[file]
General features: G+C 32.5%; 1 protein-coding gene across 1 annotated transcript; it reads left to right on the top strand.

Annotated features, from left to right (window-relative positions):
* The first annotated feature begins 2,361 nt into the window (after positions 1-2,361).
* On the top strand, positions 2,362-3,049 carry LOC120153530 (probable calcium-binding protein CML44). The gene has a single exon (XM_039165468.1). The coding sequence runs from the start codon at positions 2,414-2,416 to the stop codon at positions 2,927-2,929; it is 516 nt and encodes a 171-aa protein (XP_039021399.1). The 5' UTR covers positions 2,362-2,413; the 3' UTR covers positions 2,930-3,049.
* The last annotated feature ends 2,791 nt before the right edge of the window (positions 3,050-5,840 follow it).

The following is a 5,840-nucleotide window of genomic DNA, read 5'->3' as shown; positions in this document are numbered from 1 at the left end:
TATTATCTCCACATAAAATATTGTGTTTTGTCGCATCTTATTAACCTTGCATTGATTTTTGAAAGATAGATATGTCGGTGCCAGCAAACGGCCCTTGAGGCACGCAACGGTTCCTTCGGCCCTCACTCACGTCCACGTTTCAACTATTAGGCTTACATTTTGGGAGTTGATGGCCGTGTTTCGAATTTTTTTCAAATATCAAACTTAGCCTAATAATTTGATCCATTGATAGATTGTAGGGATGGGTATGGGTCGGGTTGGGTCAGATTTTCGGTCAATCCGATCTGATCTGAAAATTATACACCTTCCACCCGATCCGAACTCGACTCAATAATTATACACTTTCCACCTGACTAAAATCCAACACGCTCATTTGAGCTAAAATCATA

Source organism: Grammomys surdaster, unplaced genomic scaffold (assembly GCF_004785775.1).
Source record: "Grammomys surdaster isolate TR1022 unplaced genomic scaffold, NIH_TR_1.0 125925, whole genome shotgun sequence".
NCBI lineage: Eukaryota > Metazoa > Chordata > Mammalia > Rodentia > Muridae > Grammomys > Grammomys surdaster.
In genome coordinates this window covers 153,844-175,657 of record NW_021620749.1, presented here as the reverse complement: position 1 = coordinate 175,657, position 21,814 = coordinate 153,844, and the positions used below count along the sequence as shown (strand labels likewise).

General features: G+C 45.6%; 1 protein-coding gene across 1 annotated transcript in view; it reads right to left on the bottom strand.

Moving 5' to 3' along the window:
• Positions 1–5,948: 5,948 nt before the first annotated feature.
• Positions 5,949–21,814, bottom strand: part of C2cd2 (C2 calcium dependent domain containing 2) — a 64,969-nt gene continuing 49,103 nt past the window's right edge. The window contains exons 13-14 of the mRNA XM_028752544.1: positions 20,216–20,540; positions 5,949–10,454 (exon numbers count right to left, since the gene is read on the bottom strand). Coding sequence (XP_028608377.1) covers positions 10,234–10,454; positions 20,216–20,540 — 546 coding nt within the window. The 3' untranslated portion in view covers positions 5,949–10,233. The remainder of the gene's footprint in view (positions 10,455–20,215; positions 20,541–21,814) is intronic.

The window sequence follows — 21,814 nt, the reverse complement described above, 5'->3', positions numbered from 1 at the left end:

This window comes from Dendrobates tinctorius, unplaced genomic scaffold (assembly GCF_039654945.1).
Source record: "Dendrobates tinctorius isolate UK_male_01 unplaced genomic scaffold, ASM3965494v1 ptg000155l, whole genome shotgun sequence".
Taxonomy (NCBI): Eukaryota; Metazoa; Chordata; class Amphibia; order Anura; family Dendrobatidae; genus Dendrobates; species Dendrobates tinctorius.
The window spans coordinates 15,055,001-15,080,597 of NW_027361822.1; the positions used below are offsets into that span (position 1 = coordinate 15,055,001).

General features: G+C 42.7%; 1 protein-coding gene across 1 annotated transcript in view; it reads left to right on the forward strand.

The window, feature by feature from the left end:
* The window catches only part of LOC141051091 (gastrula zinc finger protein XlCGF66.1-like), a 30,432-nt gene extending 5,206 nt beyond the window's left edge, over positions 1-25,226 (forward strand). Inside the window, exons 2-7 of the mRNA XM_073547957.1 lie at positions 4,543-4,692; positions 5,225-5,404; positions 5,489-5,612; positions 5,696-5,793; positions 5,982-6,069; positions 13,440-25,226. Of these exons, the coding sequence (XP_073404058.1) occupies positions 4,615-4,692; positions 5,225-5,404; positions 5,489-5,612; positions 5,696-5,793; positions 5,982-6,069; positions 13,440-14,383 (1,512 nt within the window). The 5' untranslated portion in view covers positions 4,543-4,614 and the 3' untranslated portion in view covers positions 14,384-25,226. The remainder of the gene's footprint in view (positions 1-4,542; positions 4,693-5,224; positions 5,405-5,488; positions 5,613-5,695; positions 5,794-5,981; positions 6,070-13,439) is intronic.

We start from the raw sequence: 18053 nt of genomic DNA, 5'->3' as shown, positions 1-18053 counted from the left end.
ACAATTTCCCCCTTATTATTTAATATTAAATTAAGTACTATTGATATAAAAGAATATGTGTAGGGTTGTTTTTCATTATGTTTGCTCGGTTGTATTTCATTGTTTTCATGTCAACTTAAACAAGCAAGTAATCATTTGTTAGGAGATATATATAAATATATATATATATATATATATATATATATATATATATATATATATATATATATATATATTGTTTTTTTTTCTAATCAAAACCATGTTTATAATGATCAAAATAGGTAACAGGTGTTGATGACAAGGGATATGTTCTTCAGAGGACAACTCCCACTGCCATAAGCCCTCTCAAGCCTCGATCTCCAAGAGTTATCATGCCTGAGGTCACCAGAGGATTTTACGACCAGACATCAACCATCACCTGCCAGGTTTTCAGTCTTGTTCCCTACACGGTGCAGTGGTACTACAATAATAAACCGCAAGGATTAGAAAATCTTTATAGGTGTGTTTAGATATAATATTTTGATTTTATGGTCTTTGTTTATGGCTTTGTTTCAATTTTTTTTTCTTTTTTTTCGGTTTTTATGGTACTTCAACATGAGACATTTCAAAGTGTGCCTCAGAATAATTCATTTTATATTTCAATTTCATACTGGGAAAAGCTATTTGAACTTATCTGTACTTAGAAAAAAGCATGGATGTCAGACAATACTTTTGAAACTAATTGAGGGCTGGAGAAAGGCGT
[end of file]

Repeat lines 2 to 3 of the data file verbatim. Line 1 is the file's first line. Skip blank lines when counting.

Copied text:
Annotated features, from left to right (window-relative positions):
* The first annotated feature begins 2,361 nt into the window (after positions 1-2,361).